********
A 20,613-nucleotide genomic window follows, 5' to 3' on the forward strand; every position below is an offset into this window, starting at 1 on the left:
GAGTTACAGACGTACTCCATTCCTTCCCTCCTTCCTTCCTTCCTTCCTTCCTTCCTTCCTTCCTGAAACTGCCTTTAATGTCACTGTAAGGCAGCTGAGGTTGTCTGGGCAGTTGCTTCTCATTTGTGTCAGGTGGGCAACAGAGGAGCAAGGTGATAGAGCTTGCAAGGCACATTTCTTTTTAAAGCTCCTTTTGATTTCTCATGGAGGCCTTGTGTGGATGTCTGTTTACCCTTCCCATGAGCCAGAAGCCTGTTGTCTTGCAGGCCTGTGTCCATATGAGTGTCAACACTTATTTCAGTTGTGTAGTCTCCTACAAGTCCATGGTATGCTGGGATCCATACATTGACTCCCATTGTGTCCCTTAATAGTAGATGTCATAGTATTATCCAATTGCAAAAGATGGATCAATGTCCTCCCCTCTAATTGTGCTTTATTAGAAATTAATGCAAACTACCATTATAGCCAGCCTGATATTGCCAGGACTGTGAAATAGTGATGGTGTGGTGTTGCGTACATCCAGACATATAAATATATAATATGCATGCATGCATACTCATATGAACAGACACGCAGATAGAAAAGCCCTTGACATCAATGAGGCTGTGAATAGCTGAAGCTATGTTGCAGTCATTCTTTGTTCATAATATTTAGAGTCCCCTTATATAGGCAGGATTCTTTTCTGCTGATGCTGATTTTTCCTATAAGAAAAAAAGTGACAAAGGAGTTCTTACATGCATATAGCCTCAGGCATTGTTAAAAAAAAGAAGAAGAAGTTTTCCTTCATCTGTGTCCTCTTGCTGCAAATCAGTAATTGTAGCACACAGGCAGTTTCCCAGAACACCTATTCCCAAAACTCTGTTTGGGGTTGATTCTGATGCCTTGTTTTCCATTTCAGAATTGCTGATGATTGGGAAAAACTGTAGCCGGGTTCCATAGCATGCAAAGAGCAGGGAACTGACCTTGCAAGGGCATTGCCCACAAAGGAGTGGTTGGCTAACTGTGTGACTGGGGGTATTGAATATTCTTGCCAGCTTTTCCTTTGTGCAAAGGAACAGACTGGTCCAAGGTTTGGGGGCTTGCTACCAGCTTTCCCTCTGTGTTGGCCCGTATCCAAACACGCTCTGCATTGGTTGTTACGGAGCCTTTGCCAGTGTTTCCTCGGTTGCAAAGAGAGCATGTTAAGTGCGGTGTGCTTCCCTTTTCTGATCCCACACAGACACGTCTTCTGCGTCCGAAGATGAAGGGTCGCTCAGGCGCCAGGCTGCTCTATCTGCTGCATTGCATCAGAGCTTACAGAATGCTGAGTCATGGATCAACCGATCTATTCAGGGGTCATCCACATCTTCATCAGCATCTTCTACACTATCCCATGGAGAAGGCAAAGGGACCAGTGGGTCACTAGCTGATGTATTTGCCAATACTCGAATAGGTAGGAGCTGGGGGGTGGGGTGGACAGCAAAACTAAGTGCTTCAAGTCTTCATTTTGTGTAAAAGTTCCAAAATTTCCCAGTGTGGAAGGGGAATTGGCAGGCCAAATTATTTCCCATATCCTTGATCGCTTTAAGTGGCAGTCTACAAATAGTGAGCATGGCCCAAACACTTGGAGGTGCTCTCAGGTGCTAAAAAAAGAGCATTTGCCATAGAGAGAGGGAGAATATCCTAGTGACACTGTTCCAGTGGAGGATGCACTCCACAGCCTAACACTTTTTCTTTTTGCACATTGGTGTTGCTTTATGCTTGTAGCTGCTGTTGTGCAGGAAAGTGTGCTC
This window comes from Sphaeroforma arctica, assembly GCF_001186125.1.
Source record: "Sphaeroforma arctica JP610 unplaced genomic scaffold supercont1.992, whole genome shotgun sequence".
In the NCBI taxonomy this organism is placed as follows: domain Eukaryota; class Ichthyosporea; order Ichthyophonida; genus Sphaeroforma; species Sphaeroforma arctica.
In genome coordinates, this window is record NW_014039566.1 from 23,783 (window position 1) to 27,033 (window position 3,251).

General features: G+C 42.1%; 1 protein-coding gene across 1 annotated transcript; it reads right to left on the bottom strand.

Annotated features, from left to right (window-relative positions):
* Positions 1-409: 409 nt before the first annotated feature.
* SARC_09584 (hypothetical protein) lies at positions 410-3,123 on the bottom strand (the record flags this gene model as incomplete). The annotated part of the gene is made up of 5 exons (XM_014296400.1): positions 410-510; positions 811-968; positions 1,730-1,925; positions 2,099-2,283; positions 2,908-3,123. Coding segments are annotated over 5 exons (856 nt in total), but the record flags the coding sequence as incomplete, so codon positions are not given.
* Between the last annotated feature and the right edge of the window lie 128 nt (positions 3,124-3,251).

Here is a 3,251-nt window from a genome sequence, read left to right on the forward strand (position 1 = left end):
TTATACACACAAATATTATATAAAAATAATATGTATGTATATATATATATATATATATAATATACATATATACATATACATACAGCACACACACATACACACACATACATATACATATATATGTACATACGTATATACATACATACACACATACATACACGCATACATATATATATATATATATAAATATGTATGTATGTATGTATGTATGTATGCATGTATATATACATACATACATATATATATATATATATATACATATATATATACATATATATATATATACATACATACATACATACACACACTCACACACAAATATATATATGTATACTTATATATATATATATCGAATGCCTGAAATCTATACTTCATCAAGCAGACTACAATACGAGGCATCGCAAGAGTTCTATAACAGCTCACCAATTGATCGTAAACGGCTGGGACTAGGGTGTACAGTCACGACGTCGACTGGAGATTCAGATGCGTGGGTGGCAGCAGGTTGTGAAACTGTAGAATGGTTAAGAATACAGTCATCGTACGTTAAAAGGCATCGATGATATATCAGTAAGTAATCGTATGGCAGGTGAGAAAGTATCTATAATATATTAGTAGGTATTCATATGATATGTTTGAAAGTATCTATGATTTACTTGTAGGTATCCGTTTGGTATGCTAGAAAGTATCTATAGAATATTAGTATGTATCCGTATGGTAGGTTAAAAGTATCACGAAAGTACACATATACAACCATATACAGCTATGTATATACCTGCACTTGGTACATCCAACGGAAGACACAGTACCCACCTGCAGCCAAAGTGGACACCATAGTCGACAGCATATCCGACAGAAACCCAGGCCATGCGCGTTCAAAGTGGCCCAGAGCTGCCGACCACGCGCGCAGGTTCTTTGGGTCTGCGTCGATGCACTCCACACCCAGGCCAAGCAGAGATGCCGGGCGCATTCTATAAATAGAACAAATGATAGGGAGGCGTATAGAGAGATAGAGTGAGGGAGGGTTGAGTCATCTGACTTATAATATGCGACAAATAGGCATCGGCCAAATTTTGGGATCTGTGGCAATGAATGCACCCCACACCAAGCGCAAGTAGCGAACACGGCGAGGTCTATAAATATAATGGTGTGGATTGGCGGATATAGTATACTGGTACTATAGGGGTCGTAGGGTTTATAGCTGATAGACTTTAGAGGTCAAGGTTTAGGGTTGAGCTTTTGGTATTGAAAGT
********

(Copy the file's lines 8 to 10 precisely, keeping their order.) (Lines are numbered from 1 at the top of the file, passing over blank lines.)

Annotated features, from left to right (window-relative positions):
* Positions 1-409: 409 nt before the first annotated feature.
* SARC_09584 (hypothetical protein) lies at positions 410-3,123 on the bottom strand (the record flags this gene model as incomplete). The annotated part of the gene is made up of 5 exons (XM_014296400.1): positions 410-510; positions 811-968; positions 1,730-1,925; positions 2,099-2,283; positions 2,908-3,123. Coding segments are annotated over 5 exons (856 nt in total), but the record flags the coding sequence as incomplete, so codon positions are not given.